Sam Harvey Fern Ridge Export manager views on China market access

How has COVID 19 changed how you foster/enhance your key relationships in China?

We noticed a flattening off or decrease in demand from China during the initial COVID period. This alongside the fact we are unable to visit China in the current climate, which we would normally do 3-4 times a year, meant that we sought to maintain strong relationships through an increase in our available communications such as phone, email, Zoom and WeChat platforms, with that contact often daily or several times per day.

How do you maintain a physical presence?

We do not have a physical representation in the China market, as it is hard to do, so we need to rely on having strong communications from NZ and partnering with reliable players in the Chinese market.

 How do your HB-based staff now interact with those that you do business with in China?

Through very regular contact. The main forum for contact is WeChat, which is a messaging and social media-based app. It’s an excellent platform for all communication with customers across China. Sales are often made through WeChat communication and finalised with email confirmations to include associated contracts.

We have created very strong relationships with many good importers and buyers over the past 20-25 years. COVID19 was a timely reminder of how important the strength of those relationships are, given the current difficult and challenging times within the exporting environment.

Are you seeing a downturn or do you remain optimistic about trade in China?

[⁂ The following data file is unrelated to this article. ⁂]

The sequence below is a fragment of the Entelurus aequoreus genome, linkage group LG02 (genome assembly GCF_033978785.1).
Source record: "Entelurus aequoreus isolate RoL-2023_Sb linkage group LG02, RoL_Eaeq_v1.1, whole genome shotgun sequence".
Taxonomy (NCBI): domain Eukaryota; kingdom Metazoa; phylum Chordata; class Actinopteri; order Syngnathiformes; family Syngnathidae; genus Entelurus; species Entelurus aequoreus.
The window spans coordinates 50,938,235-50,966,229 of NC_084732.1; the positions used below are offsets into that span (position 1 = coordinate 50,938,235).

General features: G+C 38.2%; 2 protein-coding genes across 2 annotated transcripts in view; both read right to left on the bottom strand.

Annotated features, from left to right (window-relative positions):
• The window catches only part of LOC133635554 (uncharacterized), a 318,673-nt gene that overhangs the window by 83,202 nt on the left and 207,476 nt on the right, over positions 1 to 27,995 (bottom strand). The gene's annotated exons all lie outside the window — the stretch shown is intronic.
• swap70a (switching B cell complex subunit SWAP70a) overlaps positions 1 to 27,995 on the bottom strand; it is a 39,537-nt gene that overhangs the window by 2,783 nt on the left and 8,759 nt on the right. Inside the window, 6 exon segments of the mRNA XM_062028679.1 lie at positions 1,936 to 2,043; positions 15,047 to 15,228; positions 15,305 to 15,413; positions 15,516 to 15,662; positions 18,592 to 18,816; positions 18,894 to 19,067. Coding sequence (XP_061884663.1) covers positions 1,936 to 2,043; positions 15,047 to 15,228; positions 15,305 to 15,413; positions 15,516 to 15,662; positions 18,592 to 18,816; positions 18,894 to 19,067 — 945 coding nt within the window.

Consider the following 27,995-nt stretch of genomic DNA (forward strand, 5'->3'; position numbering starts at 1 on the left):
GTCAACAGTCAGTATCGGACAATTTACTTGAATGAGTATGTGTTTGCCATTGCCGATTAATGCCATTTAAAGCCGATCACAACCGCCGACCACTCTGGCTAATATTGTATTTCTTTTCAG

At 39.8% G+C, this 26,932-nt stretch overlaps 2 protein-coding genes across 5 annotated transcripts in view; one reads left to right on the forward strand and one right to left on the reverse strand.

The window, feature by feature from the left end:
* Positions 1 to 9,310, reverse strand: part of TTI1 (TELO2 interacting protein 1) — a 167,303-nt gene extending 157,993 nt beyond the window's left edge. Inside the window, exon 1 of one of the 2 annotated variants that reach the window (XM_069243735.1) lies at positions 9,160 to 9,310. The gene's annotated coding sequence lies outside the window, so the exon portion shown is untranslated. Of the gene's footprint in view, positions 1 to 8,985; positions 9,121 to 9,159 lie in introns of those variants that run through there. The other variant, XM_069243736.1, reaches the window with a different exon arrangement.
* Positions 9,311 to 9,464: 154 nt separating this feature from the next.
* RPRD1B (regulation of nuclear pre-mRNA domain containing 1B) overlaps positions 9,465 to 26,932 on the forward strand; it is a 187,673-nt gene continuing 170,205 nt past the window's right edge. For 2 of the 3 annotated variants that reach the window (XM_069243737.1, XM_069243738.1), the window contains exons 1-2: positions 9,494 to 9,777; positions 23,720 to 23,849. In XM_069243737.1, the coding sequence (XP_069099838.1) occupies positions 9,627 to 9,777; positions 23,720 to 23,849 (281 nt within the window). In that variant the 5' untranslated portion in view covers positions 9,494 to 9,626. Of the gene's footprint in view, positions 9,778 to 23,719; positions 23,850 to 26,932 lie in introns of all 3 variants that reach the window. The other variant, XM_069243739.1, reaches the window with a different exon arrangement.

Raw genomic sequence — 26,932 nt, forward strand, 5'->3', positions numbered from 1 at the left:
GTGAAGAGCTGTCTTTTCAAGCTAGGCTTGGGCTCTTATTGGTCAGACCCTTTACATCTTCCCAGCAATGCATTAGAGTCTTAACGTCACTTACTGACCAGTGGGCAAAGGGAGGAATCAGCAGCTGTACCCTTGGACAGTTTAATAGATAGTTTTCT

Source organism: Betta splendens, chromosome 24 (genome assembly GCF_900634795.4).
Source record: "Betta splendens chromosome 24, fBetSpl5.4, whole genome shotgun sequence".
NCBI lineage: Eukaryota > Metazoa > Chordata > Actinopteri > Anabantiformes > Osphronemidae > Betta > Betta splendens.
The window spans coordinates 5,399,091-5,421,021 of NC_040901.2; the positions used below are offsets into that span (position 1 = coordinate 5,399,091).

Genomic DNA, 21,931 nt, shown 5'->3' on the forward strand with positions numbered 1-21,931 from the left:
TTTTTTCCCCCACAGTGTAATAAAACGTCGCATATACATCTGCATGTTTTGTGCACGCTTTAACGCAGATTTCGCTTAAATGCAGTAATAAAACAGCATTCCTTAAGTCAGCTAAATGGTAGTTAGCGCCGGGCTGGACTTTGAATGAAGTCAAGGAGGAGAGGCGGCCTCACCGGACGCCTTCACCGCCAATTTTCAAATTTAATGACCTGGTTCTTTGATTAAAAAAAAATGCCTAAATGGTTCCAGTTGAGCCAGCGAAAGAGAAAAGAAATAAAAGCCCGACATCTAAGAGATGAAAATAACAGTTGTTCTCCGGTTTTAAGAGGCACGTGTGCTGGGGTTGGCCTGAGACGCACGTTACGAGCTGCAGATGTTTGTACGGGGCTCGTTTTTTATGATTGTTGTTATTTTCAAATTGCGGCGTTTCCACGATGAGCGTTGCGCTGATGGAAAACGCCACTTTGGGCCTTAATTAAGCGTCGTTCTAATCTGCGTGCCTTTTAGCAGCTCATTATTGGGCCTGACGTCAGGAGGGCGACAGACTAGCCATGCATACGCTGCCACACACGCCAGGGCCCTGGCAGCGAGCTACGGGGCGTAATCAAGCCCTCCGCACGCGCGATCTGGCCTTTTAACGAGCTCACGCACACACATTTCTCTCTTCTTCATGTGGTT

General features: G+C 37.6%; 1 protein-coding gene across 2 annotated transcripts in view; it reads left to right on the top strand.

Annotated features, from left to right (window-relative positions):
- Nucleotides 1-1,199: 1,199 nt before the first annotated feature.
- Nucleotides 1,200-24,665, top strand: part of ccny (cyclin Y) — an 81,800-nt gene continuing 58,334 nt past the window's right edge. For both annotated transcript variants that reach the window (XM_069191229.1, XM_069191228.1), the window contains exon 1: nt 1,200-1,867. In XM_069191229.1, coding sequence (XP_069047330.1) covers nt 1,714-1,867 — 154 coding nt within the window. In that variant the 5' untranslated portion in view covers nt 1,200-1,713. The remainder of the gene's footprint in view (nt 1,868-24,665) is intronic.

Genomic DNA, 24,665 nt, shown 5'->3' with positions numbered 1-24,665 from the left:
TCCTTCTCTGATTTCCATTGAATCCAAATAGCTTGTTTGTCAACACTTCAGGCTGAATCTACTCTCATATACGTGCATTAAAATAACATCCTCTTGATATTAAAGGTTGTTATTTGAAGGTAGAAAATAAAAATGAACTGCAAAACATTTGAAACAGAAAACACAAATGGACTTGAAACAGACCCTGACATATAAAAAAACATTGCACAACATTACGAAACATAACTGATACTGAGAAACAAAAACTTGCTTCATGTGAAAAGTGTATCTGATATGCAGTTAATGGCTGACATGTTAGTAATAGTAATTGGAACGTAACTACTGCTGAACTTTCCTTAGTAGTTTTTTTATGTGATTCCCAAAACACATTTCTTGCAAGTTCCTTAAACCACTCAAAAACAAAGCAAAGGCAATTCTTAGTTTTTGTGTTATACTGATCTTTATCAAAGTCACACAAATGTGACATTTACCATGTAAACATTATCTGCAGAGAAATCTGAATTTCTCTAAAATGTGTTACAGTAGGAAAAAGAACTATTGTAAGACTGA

COVID has definitely led to a change in the buying behaviour in this market and our expectation is that will continue and be the new norm. China was in somewhat of a transformation cycle as the market was maturing after importing meat from NZ for the past 25 years. Within that period, it became most important and influential market for NZ Sheepmeat and Beef products, taking in excess of 50 percent of our lamb and mutton and more than 35 percent of our beef. The downturn in China started about a year ago, initially with the impact of ASF (African Swine Fever) on their pork production. Consequently the Chinese Government intervened with their food policies, leading to a major decrease and collapse of approximately 30-40 percent in their Sheepmeat and Beef import prices (this happeained over a short timeframe of about 6-8 weeks). While traditional Chinese market items moved slow but steady, the spot and trading market in China took a larger hit. That disruption then rolled into COVID in February 2020, which will continue to impact buyer behaviour and confidence for a while yet. We’ve since seen some recovery lead by our approaching their traditional winter consumption period (where demand increases) and Chinese New Year buying, which is currently taking place and resulting in a positive spike in the market. NZ is still very well regarded and well placed to get priority having a strong preference and acceptance for its primary production and products. NZ’s competitive advantage on import duties further strengthens our position here and having a very strong economic base, presence and unique position within this market we are optimistic there will continue to be a good future for the business in the years ahead.